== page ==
Hot answers tagged

17

Visible not prominent Within a given component, help users know what to expect by visualizing app state. IOW, keep the arrow visible but clearly inactive. This way users will know where to find it at a glance and will have visual confirmation that the carousel is at the beginning/end. There has to be a better term for this but, recognition over recall ...


14

Q: How many images must be in a carousel so that the user can see all of it? A: 1 In an interesting blog post about carousel interaction stats, Eric Runyon collected data on carousel interactions for various ND.edu web pages. What he found is that effectively users only interact with the first item in the carousel: A concise analysis of this data:


4

I agree that carousel is not the best pattern in some cases, however when it is used ... What are the best practices and why? I've always been under an assumption that: If a carousel is endless (continues to scroll from last page to first) then you keep the buttons enabled ALWAYS. If there is no page / items to scroll to, then you still display the ...


4

I don't think most websites are trending away from accordions towards carousels. Sites are trending away from carousels, and they are also trending away from accordions (if I were to speculate, perhaps at a slower rate). Disadvantages You asked specifically for potential disadvantages of using accordions instead of carousels, so: If you need to present ...


3

To save some space on scrolling I'd suggest using an even thumbnails grid if the images are of same size or a "magazine layout" (think Pinterest gridlike mobile layout) for images of varied length. Magazine layout allows some space to add image description/metadata, so you don't have to employ accordion for that. See image.


2

Assuming the number is greater than what you can show at a given time i would favor infinite or a looping pattern. However I would make sure to give them some contextual clue of the state of the system. Let them know that they are going to loop back around to the begining. I dislike carousels where I think haven't I seen that before and realized it was ...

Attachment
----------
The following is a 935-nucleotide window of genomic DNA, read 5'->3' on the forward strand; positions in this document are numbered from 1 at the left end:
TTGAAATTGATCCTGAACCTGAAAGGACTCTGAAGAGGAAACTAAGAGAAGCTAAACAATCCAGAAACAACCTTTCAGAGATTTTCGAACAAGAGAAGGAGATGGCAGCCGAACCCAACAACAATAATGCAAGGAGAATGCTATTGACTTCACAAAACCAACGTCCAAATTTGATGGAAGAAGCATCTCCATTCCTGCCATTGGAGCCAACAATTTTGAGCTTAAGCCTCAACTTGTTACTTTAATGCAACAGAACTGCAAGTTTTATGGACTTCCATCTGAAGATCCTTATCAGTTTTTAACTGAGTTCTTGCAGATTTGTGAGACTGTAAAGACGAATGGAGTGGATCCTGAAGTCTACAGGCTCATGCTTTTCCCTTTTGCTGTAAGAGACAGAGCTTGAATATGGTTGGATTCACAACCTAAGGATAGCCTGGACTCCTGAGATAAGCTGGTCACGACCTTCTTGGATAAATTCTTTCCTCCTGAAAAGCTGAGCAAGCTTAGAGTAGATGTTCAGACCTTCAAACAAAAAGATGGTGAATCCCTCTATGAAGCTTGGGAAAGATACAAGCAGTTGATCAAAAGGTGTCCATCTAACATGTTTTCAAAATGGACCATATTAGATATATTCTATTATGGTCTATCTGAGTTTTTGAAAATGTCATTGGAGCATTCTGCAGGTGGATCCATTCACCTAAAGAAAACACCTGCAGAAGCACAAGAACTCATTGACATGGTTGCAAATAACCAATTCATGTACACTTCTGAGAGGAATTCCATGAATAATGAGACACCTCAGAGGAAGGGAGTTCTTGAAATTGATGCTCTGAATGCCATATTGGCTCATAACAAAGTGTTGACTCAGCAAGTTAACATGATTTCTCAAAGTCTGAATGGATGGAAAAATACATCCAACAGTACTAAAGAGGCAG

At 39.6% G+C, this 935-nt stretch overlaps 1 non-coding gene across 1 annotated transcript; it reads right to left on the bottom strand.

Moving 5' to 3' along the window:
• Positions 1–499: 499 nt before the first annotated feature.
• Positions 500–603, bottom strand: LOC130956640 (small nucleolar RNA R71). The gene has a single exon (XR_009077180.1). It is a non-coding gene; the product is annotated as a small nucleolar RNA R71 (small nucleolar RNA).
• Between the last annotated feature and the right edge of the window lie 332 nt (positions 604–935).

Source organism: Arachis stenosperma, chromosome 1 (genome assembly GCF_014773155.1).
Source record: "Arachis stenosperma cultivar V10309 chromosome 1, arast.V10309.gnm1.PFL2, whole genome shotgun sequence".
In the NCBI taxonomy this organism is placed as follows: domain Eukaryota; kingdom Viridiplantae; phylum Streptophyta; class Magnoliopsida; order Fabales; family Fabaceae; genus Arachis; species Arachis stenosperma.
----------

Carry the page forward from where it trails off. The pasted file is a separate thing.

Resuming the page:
2

The only advantage of a slider over next/previous navigation is the possibility to jump (seemingly) freely to any index. In reality this would hardly work, as the user cannot distinguish the individual index locations and needs to hunt for the right position, even if they remember the general direction. Thus, I'd classify the slider the same as indexable ...


1

It has to be either Option 1 or Option 2. Which one depends on what it is that the user sees when tapping on 'previous' or 'next'. If they see another product, then it's Option 1. If the see another category, then it's Option 2. Anything else would create confusion for the user.


1

In my opinion the best practice depends on the modality. If you have inferiority-superiority (e.g. car upgrade in games) then the ends shall be blocked for good. If there is merely a difference in qualities (e.g. classes and races in games) then an open-ended solution is the best practice.


1

Ask Yourself What is the primary purpose of the page your user is currently on? What are they trying to accomplish while they are there? Size often dictates importance/relevance, and the "Do you know?" is taking up a large chunk of real estate. Other popular social sites don't clutter their "edit/update" profile UI with CTAs to other functionality. ...


1

I guess you might be interested in an existing implementation of carousels for questions. Just hover the animated showcase of how Foursquare has already implemented the same. This looks good. They have a position indicator telling you the number of remaining panes. On answering, control moves to the next question too. Overall, it is a different way but does ...


1

User need to know how many box he has. You can implement something as infinite but with the number of box displayed under the carousel pictures. (or somewhere else) The infinite approach will stay disruptive and if you have a certain amount of box, display them like they are : limited.


1

A carousel is an animated content. Therefore, you have to be aware that it will bother the readability of the other informations on the page. That being said, using a carousel, there is no straight answer to your questions. The reading time depends of the content complexity. A quite good pattern consists into pausing the animation on mouse over (with a ...


1

Go with a list. This is a job listing page and the slider will infuriate people as they'll want to scan information quickly to pick out the job titles that suit them. A compromise might be to have a featured jobs slider with 3 or so featured jobs at the top of the page? That might satisfy your colleague but mean that the bulk of the information is easily ...



Only top voted, non community-wiki answers of a minimum length are eligible